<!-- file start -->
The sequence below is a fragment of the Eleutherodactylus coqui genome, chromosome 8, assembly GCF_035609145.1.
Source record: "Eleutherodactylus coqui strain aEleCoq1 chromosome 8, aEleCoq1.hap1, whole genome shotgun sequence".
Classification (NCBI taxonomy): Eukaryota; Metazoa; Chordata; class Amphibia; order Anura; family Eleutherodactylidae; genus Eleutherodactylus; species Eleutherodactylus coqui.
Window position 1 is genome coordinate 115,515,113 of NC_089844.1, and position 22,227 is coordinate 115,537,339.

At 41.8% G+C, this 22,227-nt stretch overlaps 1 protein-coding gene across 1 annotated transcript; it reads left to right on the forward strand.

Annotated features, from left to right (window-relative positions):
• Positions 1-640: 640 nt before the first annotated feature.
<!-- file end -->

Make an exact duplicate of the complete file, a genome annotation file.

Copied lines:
The sequence below is a fragment of the Eleutherodactylus coqui genome, chromosome 8, assembly GCF_035609145.1.
Source record: "Eleutherodactylus coqui strain aEleCoq1 chromosome 8, aEleCoq1.hap1, whole genome shotgun sequence".
Classification (NCBI taxonomy): Eukaryota; Metazoa; Chordata; class Amphibia; order Anura; family Eleutherodactylidae; genus Eleutherodactylus; species Eleutherodactylus coqui.
Window position 1 is genome coordinate 115,515,113 of NC_089844.1, and position 22,227 is coordinate 115,537,339.

At 41.8% G+C, this 22,227-nt stretch overlaps 1 protein-coding gene across 1 annotated transcript; it reads left to right on the forward strand.

Annotated features, from left to right (window-relative positions):
• Positions 1-640: 640 nt before the first annotated feature.